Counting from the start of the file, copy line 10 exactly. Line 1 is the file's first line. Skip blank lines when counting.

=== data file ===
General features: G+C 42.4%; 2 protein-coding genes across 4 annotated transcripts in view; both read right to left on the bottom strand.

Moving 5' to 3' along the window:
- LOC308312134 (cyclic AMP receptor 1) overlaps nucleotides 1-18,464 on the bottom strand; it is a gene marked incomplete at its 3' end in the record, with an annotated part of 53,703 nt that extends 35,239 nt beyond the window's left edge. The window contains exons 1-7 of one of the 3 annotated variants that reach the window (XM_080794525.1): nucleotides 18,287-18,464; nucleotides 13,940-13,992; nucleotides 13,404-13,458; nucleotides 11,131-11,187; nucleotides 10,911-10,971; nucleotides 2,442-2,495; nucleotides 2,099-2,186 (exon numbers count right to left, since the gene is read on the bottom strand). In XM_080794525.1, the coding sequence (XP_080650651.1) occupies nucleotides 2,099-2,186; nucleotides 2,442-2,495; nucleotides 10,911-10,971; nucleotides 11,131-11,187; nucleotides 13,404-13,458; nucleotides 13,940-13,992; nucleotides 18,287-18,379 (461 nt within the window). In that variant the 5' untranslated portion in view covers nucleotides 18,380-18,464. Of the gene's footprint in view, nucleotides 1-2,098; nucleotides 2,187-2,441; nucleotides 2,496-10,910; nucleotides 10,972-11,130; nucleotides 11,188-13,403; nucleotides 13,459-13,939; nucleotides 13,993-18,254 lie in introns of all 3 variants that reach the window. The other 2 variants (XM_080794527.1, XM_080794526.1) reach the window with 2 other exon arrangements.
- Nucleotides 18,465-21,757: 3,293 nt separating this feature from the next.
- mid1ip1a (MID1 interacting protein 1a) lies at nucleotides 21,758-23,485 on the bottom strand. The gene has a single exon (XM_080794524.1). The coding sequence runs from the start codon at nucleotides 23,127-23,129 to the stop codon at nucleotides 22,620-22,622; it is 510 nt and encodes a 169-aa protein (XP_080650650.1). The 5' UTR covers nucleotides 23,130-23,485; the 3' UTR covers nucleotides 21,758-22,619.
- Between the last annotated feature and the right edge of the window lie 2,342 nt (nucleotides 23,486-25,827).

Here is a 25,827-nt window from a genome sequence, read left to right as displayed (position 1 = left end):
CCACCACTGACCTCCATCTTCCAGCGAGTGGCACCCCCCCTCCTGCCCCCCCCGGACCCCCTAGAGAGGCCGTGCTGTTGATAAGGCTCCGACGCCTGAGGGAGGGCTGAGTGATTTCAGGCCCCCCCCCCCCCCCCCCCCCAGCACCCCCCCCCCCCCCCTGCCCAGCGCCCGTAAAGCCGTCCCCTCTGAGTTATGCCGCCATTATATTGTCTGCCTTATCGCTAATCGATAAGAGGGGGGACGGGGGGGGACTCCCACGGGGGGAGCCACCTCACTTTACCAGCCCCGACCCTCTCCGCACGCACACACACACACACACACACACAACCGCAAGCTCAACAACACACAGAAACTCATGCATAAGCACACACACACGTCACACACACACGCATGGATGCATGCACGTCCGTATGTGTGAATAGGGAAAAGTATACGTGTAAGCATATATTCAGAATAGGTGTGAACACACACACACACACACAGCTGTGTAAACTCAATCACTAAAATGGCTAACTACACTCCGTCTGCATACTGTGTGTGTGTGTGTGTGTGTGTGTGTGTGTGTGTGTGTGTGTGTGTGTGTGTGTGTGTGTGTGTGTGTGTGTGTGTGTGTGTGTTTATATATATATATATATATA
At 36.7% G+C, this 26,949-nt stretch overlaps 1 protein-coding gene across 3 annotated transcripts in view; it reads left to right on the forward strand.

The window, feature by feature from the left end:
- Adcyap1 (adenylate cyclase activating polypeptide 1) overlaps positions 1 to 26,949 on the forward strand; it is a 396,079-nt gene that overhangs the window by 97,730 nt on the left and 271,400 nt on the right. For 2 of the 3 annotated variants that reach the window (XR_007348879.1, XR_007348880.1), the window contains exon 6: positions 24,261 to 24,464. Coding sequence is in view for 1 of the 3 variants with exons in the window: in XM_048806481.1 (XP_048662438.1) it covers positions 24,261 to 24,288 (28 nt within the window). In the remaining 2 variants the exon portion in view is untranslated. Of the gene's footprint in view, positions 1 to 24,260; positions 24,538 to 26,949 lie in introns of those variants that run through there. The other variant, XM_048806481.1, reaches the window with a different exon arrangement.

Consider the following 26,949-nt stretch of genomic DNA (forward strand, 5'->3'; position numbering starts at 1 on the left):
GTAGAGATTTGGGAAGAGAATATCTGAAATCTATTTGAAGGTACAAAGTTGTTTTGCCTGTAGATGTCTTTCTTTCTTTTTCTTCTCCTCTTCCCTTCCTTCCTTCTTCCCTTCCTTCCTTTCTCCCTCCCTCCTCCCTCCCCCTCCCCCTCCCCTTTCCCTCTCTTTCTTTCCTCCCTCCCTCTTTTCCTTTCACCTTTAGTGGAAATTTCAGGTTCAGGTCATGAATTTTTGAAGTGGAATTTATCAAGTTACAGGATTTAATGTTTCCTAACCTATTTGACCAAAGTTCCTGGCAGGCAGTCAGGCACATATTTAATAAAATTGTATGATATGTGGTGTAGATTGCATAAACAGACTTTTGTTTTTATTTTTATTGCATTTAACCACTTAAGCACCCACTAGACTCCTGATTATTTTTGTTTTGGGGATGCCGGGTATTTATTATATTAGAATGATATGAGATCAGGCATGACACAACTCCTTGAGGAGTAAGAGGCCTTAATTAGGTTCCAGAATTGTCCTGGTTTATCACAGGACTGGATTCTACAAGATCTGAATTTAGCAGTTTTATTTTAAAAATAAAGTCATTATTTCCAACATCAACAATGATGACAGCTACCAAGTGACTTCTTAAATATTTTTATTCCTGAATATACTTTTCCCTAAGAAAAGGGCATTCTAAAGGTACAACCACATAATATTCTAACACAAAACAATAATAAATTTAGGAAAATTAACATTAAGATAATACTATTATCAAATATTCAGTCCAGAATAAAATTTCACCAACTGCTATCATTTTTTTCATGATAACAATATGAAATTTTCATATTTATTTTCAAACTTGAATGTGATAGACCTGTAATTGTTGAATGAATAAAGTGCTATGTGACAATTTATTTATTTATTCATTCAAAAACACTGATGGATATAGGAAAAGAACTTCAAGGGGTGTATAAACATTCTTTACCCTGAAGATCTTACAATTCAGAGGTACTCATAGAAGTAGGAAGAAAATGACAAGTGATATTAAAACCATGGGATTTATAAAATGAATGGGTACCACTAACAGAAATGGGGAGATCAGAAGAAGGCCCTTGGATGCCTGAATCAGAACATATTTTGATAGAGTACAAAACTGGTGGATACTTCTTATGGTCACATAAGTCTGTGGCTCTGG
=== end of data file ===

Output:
The window, feature by feature from the left end: